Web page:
Protocol - Annual Family Income
The interviewer asks the respondent about his or her familys total income from all sources in the last calendar year. This is an open-ended question. Respondents who do not know or refuse to answer the first annual family income question are asked a series of bracketing questions to obtain the approximate amount.
Generally, respondents do not like to provide information about their income, and this is considered a sensitive question. Respondents might not know or refuse to provide this information. Additional probing and follow-up questions, like the bracketing approach, are often necessary to obtain a valid response.
The interviewer and respondent must fully understand that the question refers to the family’s total income from the last calendar year. The following descriptions of "household," "family," and "reference person" were used in the 2007 National Health Interview Survey (NHIS) Field Representative Manual.
Household is defined as the entire group of persons who live in the sample unit. It may consist of several persons living together or one person living alone. It includes the household reference person and any relatives living in the unit as well as roomers, employees, or other persons not related to the reference person.
Family is defined as an individual or a group of two or more related persons who are living together in the same household; for example, the reference person, his or her spouse, foster son, daughter, son-in-law, and their children, and the wife’s uncle. Also, unmarried couples (same-sex and opposite-sex couples) are considered as belonging to the same family. Additional groups of persons living in the household who are related to each other but not the reference person are considered to be separate families. There can be more than one family living in the same household. Each family is considered a separate case and should be interviewed separately. Reference Person (Family) is the person or one of the persons in the family, equal to or greater than the age of others who live at the residence, who is generally the first person mentioned in the family roster. Generally, this person is age 18 years or older and the same person that owns or rents the housing unit. A reference person is designated to provide information about family members who live in the household. However, if the reference person is not available, the information can be obtained for another family member age 18 years or older.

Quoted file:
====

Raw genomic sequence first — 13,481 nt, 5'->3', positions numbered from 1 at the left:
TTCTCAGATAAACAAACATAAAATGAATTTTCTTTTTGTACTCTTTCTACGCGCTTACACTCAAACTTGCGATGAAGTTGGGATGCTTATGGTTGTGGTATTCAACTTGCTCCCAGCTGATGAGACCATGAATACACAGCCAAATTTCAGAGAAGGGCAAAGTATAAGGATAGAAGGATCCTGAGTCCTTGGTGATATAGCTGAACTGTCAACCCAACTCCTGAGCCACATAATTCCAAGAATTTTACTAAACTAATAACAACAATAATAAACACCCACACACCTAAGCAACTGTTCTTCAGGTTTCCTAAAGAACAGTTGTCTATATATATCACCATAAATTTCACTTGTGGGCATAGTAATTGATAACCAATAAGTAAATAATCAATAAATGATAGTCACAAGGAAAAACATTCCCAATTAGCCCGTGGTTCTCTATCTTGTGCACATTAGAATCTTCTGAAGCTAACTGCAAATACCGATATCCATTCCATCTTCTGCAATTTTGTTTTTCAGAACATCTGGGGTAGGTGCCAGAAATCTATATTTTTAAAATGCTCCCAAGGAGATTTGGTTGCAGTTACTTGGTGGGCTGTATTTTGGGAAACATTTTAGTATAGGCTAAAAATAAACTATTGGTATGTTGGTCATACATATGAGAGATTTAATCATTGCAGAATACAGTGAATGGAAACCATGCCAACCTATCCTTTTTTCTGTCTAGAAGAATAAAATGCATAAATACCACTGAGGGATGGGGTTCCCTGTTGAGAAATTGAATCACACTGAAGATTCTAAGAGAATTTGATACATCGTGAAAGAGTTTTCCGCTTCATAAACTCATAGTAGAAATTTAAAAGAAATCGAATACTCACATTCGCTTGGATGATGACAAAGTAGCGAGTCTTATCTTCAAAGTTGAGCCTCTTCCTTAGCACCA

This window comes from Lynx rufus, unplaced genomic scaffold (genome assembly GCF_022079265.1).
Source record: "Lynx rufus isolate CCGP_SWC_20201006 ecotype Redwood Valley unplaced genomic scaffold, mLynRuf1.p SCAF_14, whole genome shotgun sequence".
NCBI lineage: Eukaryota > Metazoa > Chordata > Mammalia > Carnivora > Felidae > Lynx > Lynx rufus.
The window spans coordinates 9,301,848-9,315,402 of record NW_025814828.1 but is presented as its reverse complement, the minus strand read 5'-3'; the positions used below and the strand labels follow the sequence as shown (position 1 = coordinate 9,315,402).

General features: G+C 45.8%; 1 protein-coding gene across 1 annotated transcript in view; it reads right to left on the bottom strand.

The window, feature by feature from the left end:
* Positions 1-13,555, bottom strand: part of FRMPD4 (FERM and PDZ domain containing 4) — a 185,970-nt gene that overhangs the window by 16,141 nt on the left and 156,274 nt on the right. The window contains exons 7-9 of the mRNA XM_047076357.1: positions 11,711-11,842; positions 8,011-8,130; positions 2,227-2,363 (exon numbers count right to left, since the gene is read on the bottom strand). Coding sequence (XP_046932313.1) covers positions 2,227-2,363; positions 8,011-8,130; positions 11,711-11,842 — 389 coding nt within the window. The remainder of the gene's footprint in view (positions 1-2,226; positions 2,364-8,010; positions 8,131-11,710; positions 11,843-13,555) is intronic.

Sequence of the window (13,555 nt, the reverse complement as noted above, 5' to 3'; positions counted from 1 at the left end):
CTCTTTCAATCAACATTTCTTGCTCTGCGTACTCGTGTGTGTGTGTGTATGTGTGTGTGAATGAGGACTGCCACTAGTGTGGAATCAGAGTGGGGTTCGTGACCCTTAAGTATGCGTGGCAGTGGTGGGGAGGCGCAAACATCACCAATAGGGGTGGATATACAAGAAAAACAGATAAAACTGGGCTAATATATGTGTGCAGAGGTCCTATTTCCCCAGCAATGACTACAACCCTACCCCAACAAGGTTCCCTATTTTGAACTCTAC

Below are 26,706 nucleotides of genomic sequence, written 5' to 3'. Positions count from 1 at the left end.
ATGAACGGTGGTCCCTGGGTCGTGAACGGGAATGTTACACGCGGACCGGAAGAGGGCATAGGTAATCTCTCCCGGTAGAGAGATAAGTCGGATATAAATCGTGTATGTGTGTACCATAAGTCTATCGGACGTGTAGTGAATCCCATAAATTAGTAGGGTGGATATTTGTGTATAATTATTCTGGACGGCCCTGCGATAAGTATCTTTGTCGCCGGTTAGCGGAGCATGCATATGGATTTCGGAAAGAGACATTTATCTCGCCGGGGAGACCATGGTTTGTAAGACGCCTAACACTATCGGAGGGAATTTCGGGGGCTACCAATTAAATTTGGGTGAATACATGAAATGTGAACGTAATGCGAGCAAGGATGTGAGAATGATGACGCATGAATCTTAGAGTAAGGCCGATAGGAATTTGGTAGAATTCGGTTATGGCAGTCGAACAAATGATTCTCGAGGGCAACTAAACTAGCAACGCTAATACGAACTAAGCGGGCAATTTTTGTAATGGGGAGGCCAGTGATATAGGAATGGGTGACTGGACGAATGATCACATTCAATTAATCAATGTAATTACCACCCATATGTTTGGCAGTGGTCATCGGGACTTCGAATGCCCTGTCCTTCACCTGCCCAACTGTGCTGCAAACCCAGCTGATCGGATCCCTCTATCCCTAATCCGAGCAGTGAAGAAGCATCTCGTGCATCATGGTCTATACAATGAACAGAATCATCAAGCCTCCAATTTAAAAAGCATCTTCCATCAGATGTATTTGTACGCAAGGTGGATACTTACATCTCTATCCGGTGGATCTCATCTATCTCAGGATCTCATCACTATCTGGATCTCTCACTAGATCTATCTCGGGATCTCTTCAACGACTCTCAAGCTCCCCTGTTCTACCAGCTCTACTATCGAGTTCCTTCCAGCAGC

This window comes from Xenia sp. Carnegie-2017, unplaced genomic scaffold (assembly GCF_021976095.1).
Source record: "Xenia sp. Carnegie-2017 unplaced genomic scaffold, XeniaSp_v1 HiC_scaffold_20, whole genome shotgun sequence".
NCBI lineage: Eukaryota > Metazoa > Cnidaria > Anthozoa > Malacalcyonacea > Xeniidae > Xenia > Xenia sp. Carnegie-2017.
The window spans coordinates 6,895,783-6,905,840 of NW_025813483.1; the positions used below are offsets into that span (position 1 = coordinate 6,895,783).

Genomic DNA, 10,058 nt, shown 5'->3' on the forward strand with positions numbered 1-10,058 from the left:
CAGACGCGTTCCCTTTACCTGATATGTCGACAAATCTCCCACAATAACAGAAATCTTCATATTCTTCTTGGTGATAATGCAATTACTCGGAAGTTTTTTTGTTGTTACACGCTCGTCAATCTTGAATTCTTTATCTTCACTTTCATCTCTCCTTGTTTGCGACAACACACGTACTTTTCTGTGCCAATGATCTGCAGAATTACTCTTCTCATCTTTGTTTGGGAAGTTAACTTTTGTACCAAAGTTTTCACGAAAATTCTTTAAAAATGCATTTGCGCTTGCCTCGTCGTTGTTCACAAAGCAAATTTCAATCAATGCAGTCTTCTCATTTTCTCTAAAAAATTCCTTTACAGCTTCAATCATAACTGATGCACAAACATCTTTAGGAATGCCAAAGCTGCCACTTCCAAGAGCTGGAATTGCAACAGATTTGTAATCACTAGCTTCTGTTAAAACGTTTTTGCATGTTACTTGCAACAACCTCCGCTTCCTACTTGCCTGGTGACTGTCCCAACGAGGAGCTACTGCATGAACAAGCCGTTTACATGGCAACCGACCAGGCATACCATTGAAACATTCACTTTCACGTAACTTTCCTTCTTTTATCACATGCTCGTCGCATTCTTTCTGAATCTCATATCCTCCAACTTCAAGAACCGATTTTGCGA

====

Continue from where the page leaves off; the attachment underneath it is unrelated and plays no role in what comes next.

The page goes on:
To ask these questions, the interviewer needs to know the current poverty levels. Poverty levels are updated each year by the U.S. Census Bureau. The current poverty levels are used in the follow-up questions to determine the threshold levels to ask participants with low income, if the bracketing questions are asked.
The next questions are about your total family income in [last calendar year in 4-digit format] BEFORE TAXES. Income is important in analyzing the health information we collect. For example, with this information, we can learn whether persons in one income group use certain types of medical services more or less often than those in another group. Please be assured that, like all other information you have provided, these answers will be kept strictly confidential.